Psychoanalysts continued to plunge into the minefield of ideological politics. Bernard Bykhovskii, a young Bolshevik philosopher specializing in dialectical materialism, wrote an article called "On the Methodological Foundations of Freud's Psychoanalytic Theory." Bykhovskii argued that psychoanalysis as a theory could contribute to a deeper understanding of man and society in the specific context of a socialist future. The article was published in a major party organ in 1923; it inaugurated a public debate on "Freudian Marxism." In Miller's words, "This debate on Freudian-Marxist theory, which was argued out in the party's most important journals, emerged at a critical juncture in the post-revolutionary period. Lenin was still alive, but ailing. The party leadership was divided into numerous factions and without a clearly established ideological direction. It is highly unlikely that Freudian Marxism could have risen to such prominence in Bolshevik journals at any other moment."

Bykhovskii's article was followed by another, "Freud and His School on Religion," by M.A. Reisner. Reisner, one of the principal authors of the first Soviet constitution, tried to show the points of convergence shared by Marx and Freud in their interpretation of religion. From Freud, he said, one can see that there are concealed forces motivating individuals; individuals who turn to religion are frequently seeking solace from the burden of personal conflicts. When placed beside a Marxist analysis of society and history, this insight leads to an understanding of how organized religion--supporting traditional social-class hierarchies with its powerful ceremonies and symbols--has acted to maintain order over freedom. Religion, then, becomes the "organization of neuroses and manias on a large scale," a social project that leads to "the sublimation of the creative forces of man through the power of revelations."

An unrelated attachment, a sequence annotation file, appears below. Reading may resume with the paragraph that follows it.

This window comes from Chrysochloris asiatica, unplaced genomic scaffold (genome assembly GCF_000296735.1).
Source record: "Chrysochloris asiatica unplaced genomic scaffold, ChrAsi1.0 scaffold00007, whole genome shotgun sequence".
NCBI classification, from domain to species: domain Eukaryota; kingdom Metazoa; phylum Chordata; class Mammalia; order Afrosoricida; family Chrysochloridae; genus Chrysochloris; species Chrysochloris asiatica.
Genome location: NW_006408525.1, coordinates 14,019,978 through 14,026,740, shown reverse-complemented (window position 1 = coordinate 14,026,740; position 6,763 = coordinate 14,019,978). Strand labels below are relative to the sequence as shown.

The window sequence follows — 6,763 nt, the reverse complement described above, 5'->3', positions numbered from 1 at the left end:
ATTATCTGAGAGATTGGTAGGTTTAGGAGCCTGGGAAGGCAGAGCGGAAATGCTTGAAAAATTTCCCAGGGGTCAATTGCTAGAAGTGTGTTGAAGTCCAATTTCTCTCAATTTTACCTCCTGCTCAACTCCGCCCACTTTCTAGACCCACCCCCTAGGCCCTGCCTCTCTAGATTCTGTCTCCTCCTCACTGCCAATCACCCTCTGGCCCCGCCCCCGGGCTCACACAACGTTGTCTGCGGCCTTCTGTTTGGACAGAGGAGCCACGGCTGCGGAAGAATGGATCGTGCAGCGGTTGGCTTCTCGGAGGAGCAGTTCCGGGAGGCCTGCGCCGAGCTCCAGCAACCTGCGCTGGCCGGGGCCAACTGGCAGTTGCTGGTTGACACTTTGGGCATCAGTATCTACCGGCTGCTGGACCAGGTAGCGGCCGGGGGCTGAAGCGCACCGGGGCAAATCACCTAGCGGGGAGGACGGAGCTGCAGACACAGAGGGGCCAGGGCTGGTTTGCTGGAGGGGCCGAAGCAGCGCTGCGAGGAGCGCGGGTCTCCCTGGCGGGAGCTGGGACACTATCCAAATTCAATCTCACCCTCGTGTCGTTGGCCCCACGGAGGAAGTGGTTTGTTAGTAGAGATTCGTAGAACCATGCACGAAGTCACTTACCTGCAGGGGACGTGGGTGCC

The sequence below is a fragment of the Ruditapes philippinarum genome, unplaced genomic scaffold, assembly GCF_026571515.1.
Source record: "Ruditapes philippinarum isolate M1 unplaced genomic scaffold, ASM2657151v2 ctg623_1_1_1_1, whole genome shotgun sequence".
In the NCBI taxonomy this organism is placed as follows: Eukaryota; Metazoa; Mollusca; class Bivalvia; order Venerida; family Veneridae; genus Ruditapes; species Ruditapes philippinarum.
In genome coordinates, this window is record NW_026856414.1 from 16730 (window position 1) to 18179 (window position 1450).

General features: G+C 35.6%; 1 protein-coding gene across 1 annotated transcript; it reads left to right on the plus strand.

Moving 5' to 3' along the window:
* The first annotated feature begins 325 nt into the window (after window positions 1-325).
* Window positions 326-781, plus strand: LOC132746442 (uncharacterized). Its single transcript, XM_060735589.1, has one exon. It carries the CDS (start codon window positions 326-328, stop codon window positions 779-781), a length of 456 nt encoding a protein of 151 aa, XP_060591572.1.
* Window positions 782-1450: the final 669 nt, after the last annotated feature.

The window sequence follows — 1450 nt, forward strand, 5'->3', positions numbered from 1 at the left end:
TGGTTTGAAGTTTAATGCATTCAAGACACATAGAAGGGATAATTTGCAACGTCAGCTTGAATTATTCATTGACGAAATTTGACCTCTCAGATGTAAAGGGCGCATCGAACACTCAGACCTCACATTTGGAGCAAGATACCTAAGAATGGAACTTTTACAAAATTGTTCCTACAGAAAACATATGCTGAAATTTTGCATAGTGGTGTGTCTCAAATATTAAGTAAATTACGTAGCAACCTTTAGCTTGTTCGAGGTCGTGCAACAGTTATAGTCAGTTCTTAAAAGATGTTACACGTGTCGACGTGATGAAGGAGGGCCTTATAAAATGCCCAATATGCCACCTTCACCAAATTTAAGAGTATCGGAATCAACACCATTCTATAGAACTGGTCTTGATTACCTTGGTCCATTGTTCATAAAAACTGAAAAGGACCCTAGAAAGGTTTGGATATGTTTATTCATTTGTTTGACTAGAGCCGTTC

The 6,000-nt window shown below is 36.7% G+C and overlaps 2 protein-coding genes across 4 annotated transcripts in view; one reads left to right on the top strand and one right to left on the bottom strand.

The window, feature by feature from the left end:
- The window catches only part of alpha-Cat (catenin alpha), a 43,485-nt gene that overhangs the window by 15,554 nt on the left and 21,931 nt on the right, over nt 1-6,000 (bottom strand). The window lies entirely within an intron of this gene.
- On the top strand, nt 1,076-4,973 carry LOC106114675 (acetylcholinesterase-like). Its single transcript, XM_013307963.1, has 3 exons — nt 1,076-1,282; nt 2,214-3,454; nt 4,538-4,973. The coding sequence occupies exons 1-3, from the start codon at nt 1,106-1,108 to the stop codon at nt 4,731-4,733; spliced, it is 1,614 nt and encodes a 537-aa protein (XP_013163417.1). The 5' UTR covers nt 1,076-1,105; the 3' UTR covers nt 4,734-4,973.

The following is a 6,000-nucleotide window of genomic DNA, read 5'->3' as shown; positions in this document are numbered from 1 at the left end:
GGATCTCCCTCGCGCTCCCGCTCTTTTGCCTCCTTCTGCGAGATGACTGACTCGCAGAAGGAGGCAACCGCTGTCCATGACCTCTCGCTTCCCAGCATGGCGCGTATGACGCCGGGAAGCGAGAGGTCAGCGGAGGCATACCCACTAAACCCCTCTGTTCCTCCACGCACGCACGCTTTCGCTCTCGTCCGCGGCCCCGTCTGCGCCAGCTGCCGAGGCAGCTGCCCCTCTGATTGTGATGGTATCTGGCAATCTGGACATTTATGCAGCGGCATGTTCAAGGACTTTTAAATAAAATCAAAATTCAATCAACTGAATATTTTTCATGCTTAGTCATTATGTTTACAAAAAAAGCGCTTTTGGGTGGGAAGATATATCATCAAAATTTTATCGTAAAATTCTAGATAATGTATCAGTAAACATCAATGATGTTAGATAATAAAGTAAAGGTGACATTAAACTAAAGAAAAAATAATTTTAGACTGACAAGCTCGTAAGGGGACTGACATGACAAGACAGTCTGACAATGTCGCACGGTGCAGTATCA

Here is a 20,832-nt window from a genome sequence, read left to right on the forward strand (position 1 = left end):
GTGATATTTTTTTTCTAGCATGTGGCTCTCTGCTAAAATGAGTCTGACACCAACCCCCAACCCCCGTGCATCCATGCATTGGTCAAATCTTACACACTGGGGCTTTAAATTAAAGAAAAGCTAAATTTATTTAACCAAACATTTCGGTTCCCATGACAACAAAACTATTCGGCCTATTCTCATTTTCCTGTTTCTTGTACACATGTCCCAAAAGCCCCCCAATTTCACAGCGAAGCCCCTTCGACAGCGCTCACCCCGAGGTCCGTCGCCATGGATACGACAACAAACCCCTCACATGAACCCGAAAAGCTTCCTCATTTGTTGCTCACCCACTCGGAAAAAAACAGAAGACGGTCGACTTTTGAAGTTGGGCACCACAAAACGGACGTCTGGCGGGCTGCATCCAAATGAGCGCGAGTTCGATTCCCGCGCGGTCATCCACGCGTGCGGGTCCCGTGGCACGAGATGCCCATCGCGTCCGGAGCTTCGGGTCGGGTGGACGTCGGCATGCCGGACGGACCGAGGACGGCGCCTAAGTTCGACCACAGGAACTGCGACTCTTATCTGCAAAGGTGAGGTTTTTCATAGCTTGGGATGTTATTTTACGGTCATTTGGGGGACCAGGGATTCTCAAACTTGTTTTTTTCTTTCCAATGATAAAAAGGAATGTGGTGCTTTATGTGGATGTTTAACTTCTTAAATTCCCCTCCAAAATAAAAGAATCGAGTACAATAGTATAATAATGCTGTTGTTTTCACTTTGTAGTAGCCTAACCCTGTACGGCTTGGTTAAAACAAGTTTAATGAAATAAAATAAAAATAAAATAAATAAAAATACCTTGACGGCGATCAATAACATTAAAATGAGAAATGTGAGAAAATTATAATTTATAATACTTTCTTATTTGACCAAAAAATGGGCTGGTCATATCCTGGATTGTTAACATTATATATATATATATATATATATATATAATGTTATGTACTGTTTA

The counterattack against the supporters of Freudian-Marxist harmony came swiftly. In treating the two theories, a party ideologist named V. Iurinets wrote darkly about ideological colonialism emanating from the West and threatening post-revolutionary Russia. A member of the Communist Academy in Moscow, I.D. Sapir, pointed out that the concept of the unconscious had been dismissed by Engels and Lenin as being the result of "nonexistent, insufficient, or distorted knowledge of the objective processes of nature and society." Freud's patients, he said, were selected products of the collective mentality and class structure of their society. Class society was "the richest source of traumatizing influences on the psyche," but it was the nature of that society--not its individual victims--that ought to be the focus of inquiries into the roots of distress.